Port Truck Drivers Launch First-Contract Negotiations with Clear Message to Australia’s Toll Group: “Fair and Sanitary Working Conditions Are Not Optional in America”
May 25, 2012
Workers’ spirits, determination boosted as ABC’s “Lateline” exposes Toll’s anti-union campaign; Teamster delegation returns to Oz to deepen TWU solidarity
LOS ANGELES – Newly unionized port truck drivers who seized a landslide victory in their historic workplace election launched bargaining with the Melbourne-based Toll Group freshly validated by international media exposure and bolstered by unwavering labor solidarity, but cautioned that management persisted with union busting at its U.S. headquarters in defiance of the LA workers’ 3-1 margin ballot triumph.
The 65 men and women now represented by Teamsters kicked off the May 17 negotiations process just as households across Australia tuned into a primetime in-depth news segment exposing their iconic Oz employer’s unsafe, unjust, and unsanitary practices in the Down Under version of “60 Minutes.” The Australia Broadcasting Corporation’s (ABC) high-profile current affairs program Lateline provided further damning evidence of the poverty-line pay and brutal anti-union tactics that the now-beleaguered brand has tried to cover up.
The unflinching support by the Transport Workers Union (TWU) remained evident as well. This week, the Australian union is hosting a second delegation of Teamster officials in Sydney to advance joint campaigns to prevent Toll and other supply chain employers like Coles from trampling on safety and workers’ rights.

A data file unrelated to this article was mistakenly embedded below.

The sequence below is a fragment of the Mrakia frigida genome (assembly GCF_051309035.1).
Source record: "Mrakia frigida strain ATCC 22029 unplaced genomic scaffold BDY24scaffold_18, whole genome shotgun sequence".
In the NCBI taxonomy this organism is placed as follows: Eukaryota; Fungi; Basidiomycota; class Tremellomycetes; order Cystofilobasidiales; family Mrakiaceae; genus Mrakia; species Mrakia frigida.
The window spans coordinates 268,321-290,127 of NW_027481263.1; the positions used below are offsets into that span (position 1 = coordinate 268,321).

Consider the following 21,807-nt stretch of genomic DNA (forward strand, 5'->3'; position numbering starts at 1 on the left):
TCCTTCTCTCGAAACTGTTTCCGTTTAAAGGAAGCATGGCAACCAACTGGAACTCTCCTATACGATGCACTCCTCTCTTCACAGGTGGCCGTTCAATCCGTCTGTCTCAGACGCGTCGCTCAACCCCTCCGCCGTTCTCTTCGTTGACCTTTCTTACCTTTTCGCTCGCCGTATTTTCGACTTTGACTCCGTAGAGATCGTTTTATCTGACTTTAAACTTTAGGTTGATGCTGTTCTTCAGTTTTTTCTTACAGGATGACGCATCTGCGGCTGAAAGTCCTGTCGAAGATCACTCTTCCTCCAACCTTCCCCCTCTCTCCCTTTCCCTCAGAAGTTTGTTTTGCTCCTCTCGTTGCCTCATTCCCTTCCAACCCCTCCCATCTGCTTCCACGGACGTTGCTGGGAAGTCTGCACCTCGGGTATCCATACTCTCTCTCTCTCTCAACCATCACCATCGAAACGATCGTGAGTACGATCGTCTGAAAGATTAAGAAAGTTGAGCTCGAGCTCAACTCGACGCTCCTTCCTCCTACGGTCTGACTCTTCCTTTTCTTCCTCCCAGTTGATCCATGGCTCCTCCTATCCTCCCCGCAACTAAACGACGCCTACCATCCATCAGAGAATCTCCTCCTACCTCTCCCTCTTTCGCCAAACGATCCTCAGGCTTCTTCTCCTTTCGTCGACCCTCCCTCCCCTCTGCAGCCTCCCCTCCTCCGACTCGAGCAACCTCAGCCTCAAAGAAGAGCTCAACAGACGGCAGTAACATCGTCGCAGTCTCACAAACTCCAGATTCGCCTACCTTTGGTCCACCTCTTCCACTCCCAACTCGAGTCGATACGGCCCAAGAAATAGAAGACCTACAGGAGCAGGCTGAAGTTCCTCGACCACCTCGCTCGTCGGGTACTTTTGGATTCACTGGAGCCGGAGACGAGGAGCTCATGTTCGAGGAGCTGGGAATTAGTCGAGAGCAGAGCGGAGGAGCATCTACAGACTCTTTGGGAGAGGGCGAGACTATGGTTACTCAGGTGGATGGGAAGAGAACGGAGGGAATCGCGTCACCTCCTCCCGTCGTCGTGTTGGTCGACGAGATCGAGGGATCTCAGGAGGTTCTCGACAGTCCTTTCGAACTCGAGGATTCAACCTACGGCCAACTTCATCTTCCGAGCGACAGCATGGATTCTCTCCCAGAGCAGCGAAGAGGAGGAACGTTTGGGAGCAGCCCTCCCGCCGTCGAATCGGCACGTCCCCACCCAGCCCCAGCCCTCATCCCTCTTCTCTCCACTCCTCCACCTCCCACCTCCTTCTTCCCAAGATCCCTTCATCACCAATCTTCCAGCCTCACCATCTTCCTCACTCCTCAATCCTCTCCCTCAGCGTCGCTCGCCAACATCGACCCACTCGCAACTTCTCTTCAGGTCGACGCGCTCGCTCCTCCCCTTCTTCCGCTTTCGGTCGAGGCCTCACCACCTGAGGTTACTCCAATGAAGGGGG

Despite the momentum, the Southern California unit noted concerns that Toll is extending its mismanagement and costly labor dispute to its U.S. headquarters near the Ports of New York and New Jersey. According to worker exchanges, Toll recently held a mandatory meeting to intimidate Newark-area drivers from seeking job improvements.
Jose Ortega Jr., an elected bargaining committee member who granted ABC an interview, said that he and his co-workers were fighting to end Toll’s union-busting and that they would keep speaking out so that the community and company investors would also pressure their employer to treat all port truck drivers with dignity and respect.
“Me and my co-workers are the reason our company grows and succeeds in the U.S. because we are the professionals who safely deliver sports and clothing imports in a timely fashion for our customers,” said Mr. Ortega, a single father who hauls major American brands like Guess?. “But Toll doesn’t value our middle-class work; truck drivers here are not even worth minimum wage in their minds. It’s crazy to have to sit across the table from your competitive, unionized Australian employer just to achieve a clean, safe and sanitary work environment in the United States of America.”
Leaders at the TWU, which holds a strong master contract for its 12,000 members, also expressed concern that a Melbourne-based executive named Andrew Ethell was directing U.S. management to behave unscrupulously, and that their inhumane treatment would erode standards Down Under.